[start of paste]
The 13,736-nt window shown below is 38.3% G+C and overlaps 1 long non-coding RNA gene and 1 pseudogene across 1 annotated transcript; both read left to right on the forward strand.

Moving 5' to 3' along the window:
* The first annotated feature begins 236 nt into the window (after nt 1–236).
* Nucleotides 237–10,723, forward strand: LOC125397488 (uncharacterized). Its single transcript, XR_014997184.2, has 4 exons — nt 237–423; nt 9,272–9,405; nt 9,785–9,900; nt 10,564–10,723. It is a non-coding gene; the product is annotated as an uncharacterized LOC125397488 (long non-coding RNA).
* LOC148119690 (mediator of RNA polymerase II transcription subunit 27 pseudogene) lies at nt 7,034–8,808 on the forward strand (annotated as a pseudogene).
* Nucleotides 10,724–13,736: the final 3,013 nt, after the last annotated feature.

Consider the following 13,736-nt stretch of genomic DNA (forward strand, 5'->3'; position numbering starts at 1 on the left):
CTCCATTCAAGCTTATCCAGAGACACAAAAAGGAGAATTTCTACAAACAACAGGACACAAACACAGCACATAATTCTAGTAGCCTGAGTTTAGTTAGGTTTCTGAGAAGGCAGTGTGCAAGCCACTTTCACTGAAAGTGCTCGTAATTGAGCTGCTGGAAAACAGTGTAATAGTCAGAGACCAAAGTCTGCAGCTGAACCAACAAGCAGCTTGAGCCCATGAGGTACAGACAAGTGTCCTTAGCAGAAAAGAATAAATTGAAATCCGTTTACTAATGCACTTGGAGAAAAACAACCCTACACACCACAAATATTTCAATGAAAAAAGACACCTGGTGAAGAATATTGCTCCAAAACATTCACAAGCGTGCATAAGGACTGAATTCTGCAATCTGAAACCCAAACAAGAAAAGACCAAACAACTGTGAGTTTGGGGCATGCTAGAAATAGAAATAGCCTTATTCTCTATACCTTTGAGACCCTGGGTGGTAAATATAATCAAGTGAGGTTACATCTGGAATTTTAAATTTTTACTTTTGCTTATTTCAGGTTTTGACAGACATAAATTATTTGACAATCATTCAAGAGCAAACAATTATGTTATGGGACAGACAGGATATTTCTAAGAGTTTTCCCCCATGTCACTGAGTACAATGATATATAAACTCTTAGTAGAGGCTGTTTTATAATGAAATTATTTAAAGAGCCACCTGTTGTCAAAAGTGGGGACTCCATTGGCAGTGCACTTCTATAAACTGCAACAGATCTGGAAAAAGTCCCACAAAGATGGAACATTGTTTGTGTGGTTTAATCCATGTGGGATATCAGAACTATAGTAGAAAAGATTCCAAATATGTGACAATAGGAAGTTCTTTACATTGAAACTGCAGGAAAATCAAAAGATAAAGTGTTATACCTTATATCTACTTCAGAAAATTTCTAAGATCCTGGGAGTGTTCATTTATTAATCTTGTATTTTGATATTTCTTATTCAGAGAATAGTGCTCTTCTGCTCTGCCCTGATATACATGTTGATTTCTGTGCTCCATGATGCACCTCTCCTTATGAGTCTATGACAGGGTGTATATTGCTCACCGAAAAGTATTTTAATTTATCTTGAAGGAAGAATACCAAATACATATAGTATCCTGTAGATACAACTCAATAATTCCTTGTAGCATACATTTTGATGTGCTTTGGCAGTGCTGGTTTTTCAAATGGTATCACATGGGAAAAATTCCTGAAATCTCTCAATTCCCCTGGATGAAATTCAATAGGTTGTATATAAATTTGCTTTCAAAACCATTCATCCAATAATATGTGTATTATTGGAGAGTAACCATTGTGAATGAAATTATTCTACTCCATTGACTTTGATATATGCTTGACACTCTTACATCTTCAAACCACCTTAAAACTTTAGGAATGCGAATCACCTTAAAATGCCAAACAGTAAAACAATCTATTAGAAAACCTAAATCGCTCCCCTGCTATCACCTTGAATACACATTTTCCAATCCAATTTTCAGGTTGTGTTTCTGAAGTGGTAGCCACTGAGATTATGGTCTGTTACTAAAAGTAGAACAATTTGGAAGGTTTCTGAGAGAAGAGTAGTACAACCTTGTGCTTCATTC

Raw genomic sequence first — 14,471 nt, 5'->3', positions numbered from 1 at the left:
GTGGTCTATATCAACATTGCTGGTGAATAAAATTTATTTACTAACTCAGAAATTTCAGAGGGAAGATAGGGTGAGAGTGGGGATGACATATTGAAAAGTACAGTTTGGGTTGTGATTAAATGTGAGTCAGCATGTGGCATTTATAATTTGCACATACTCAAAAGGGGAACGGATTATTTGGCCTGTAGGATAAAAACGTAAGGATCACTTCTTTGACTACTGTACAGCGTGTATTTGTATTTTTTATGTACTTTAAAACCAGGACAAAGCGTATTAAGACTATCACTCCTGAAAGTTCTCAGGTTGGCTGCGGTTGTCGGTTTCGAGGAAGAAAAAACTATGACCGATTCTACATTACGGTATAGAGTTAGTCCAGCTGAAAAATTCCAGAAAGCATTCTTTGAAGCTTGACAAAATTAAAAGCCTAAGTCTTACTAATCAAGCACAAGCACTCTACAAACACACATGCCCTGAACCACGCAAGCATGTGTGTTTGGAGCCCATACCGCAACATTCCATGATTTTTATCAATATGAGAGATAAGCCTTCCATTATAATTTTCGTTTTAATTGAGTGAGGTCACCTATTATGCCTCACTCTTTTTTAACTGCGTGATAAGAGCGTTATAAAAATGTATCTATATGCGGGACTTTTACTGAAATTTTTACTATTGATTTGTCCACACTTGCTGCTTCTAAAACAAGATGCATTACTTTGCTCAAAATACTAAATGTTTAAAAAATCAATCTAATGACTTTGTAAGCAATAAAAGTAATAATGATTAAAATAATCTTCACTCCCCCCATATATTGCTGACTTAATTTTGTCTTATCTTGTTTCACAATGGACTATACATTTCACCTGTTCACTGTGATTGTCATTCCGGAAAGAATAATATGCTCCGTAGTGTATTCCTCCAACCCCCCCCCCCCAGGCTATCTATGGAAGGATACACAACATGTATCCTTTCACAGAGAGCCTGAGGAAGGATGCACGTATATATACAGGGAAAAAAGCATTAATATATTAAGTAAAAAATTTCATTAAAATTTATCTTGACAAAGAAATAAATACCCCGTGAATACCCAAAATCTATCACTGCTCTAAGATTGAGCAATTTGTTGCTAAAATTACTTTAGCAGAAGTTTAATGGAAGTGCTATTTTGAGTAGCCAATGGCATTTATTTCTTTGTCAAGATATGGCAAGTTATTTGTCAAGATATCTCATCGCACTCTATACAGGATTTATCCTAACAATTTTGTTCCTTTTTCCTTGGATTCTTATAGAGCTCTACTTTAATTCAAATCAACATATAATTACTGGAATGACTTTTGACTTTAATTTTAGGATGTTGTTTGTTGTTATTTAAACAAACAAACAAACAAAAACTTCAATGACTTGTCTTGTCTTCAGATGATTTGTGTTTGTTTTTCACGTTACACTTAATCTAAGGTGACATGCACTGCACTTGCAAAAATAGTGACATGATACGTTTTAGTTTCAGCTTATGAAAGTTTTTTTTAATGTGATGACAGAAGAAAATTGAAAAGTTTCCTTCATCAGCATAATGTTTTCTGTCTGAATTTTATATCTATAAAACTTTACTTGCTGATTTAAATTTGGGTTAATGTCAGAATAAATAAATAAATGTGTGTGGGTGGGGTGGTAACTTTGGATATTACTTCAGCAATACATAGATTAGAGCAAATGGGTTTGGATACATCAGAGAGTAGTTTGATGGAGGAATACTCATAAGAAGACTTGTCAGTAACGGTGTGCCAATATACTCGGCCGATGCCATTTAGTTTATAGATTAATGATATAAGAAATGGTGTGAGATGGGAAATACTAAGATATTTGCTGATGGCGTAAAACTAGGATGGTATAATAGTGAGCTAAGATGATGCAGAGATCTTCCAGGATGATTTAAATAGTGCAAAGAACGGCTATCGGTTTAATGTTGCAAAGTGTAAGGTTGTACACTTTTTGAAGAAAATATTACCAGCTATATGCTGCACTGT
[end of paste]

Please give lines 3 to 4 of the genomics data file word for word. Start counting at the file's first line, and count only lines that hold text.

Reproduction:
* The first annotated feature begins 236 nt into the window (after nt 1–236).
* Nucleotides 237–10,723, forward strand: LOC125397488 (uncharacterized). Its single transcript, XR_014997184.2, has 4 exons — nt 237–423; nt 9,272–9,405; nt 9,785–9,900; nt 10,564–10,723. It is a non-coding gene; the product is annotated as an uncharacterized LOC125397488 (long non-coding RNA).